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Proper Adjectives, Part 2

Ask a Teacher: Proper Adjectives Part 2
Ask a Teacher: Proper Adjectives Part 2
Proper Adjectives 2
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Hello! This week on Ask a Teacher, we will continue to answer a question from Gustavo in Brazil about describing his teacher using the linking verb “be” and other adjectives.


Hello, my name is Gustavo, from Brazil.

I have been learning English with you for many years. Thank you for all of the stories!

I have a question. I want to say, "my Spanish teacher" meaning "my teacher from Spain". Then I realized that it could also mean "my teacher that teaches Spanish language classes.”

So, which is it? Does it mean both?

Thank you very much for reading my message!



Thanks once again, Gustavo, for the question.

Last week we looked at two ways to describe your teacher. The first way was with proper adjectives. We use the proper adjective of a language, like “Spanish,” to describe teachers or students of a language. The second way we can describe your teacher is to talk about where they are from, using the preposition “from.” This can be useful if you want to be exact about where they were born or are “from.”

So, if your teacher does not teach Spanish, then using “from” is a better choice. You can say,

My teacher is from Spain.

We also have two other ways we can describe your teacher in a bit more detail.

The linking verb “be”

We can also use the linking verb “be.” For example,

My teacher is Spanish.

Here we use the linking verb “be” and the proper adjective of “Spanish” after the verb. This means that the teacher is of Spanish heritage or culture. But, be careful. This does not always mean that the teacher is “from” Spain. They could have been born somewhere else but have Spanish parents. Heritage and culture are not always the same as a person’s nationality or where they were born.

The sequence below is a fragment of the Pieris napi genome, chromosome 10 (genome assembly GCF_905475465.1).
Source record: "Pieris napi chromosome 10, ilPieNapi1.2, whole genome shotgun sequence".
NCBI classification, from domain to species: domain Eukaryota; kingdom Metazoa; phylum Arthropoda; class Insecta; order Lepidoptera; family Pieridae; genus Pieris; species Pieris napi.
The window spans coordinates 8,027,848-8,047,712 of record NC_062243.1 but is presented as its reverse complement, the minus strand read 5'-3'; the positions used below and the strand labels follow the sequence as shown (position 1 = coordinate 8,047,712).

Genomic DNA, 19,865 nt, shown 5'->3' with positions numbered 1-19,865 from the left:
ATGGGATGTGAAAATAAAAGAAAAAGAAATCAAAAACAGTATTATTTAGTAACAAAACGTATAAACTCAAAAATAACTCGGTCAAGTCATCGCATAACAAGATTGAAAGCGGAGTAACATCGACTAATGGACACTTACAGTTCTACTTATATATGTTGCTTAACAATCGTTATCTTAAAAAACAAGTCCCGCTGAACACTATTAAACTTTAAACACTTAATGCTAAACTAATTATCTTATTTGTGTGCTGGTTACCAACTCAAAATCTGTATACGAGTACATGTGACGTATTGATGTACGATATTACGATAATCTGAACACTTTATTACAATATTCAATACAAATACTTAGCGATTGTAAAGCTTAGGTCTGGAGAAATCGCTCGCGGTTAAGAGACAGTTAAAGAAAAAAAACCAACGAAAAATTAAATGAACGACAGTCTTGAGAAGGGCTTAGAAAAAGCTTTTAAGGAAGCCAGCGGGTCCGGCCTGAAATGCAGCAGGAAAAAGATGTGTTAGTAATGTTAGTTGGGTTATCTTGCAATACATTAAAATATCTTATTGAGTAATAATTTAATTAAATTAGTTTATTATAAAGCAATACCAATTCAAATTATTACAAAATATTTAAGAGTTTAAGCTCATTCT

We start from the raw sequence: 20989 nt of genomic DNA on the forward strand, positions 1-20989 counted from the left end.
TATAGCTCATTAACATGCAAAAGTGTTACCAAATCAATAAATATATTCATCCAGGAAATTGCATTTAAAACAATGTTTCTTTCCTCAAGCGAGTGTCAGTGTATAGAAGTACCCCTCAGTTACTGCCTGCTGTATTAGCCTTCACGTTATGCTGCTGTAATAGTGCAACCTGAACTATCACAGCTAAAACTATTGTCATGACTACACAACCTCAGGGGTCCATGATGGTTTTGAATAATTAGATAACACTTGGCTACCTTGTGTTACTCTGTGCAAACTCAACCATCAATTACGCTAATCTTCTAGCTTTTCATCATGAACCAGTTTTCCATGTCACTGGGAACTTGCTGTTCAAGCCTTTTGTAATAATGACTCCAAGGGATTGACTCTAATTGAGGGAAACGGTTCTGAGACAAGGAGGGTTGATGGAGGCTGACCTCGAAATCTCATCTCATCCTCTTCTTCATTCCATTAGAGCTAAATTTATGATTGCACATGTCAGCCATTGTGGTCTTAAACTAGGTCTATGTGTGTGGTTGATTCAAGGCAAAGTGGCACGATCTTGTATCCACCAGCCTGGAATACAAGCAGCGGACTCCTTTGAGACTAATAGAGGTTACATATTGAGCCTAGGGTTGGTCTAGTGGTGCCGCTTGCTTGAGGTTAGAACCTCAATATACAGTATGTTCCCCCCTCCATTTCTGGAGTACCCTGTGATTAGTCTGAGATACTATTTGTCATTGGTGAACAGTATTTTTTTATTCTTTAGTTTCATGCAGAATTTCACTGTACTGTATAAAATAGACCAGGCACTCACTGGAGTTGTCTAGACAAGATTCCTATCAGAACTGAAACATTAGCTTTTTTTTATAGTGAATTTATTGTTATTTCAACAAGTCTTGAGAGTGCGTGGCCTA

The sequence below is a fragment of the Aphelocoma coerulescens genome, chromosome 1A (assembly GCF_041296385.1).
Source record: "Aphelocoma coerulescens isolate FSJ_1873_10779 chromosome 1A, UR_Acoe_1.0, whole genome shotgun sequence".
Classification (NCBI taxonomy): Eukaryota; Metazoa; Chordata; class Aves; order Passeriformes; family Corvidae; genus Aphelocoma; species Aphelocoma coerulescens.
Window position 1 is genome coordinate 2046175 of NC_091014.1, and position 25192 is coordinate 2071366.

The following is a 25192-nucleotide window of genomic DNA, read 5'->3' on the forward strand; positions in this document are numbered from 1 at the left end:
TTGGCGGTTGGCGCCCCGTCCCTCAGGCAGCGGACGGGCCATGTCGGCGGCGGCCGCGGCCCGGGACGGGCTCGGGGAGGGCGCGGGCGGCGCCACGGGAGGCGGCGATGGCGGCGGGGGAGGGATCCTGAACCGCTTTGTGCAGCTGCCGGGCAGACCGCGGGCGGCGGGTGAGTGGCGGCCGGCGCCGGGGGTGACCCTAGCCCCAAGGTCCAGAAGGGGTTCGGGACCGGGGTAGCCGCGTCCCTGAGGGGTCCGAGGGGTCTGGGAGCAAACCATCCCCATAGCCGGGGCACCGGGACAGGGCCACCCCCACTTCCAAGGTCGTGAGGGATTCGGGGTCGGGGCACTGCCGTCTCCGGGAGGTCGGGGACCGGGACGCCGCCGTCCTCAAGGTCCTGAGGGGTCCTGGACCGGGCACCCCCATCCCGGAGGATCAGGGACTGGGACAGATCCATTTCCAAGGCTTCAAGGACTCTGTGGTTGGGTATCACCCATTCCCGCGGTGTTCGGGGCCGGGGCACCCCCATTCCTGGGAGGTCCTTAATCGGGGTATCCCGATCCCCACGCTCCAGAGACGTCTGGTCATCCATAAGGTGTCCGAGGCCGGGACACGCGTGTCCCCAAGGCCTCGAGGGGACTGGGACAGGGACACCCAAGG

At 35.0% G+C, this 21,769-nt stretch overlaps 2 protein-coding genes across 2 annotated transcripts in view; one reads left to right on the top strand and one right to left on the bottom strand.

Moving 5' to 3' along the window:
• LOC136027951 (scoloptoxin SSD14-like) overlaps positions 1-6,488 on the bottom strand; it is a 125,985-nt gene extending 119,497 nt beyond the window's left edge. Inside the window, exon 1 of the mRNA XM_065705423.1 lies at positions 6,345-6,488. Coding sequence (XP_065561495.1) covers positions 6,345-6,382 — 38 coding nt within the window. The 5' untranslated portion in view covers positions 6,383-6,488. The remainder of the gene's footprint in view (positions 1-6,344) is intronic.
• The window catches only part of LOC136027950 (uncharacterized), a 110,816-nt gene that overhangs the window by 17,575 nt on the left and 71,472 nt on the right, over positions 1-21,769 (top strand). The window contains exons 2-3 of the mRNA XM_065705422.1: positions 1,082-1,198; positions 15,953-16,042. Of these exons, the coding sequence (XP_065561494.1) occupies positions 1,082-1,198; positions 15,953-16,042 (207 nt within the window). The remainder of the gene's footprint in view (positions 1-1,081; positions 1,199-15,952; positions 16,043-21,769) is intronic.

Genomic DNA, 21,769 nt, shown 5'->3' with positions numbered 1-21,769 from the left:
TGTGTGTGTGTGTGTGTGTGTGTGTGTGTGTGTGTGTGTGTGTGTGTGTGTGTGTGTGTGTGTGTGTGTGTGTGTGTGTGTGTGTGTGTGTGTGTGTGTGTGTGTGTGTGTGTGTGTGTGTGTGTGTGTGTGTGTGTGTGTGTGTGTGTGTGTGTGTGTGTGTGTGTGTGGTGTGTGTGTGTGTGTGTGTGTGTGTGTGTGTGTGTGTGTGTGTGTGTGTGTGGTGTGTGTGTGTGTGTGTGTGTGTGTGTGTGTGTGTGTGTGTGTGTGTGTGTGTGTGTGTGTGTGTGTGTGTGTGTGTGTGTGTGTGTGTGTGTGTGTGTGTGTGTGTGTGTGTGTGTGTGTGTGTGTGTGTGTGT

In the US, we commonly use this kind of expression when we talk about where our families or ancestors come from since many Americans consider their heritage to be from other parts of the world. For example,

My friend Pedro is Puerto Rican.

Lena’s family is Polish, but she is American.

Using other adjectives

We can use an additional adjective to describe what kind of teacher you have if they do not teach a language. We can then combine this with the linking verb “be” and say where they are from. For example,

My economics teacher is from India.

Their French teacher is from Canada.

Remember, it is sometimes small details that ensure your meaning is understood and mistakes are avoided.

Please let us know if these new explanations and examples this week have helped you, Gustavo!

What question do you have about American English? Send us an email at

And that’s Ask a Teacher.

I’m Faith Pirlo.

Faith Pirlo wrote this lesson for VOA Learning English.


Words in This Story

realizev. to understand or become aware of something

heritage n. the traditions, beliefs, and important things that were done that are part of the history of a group or nation


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